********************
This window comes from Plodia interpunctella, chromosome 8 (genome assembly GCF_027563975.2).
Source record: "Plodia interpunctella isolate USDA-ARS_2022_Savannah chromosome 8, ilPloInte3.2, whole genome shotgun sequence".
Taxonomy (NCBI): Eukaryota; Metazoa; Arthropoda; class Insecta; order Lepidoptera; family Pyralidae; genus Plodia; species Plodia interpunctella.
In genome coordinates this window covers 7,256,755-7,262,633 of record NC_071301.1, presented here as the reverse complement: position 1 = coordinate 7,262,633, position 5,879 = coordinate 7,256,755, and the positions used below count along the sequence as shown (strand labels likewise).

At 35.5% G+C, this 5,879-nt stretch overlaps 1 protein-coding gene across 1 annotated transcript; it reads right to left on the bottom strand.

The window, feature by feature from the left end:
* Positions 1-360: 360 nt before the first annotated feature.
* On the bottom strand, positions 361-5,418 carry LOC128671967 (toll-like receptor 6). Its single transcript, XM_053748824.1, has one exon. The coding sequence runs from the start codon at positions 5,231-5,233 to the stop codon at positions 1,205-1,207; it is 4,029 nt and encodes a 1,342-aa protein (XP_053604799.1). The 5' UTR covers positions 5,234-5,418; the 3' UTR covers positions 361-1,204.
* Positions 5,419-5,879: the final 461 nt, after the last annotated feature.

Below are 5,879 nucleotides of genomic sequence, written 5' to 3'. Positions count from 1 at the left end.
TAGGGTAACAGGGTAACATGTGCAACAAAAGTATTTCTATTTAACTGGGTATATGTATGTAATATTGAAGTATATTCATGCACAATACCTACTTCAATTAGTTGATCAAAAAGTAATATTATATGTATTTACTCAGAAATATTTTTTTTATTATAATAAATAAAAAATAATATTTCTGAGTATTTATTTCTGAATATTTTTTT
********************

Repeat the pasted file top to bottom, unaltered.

This window comes from Plodia interpunctella, chromosome 8 (genome assembly GCF_027563975.2).
Source record: "Plodia interpunctella isolate USDA-ARS_2022_Savannah chromosome 8, ilPloInte3.2, whole genome shotgun sequence".
Taxonomy (NCBI): Eukaryota; Metazoa; Arthropoda; class Insecta; order Lepidoptera; family Pyralidae; genus Plodia; species Plodia interpunctella.
In genome coordinates this window covers 7,256,755-7,262,633 of record NC_071301.1, presented here as the reverse complement: position 1 = coordinate 7,262,633, position 5,879 = coordinate 7,256,755, and the positions used below count along the sequence as shown (strand labels likewise).

At 35.5% G+C, this 5,879-nt stretch overlaps 1 protein-coding gene across 1 annotated transcript; it reads right to left on the bottom strand.

The window, feature by feature from the left end:
* Positions 1-360: 360 nt before the first annotated feature.
* On the bottom strand, positions 361-5,418 carry LOC128671967 (toll-like receptor 6). Its single transcript, XM_053748824.1, has one exon. The coding sequence runs from the start codon at positions 5,231-5,233 to the stop codon at positions 1,205-1,207; it is 4,029 nt and encodes a 1,342-aa protein (XP_053604799.1). The 5' UTR covers positions 5,234-5,418; the 3' UTR covers positions 361-1,204.
* Positions 5,419-5,879: the final 461 nt, after the last annotated feature.

Below are 5,879 nucleotides of genomic sequence, written 5' to 3'. Positions count from 1 at the left end.
TAGGGTAACAGGGTAACATGTGCAACAAAAGTATTTCTATTTAACTGGGTATATGTATGTAATATTGAAGTATATTCATGCACAATACCTACTTCAATTAGTTGATCAAAAAGTAATATTATATGTATTTACTCAGAAATATTTTTTTTATTATAATAAATAAAAAATAATATTTCTGAGTATTTATTTCTGAATATTTTTTT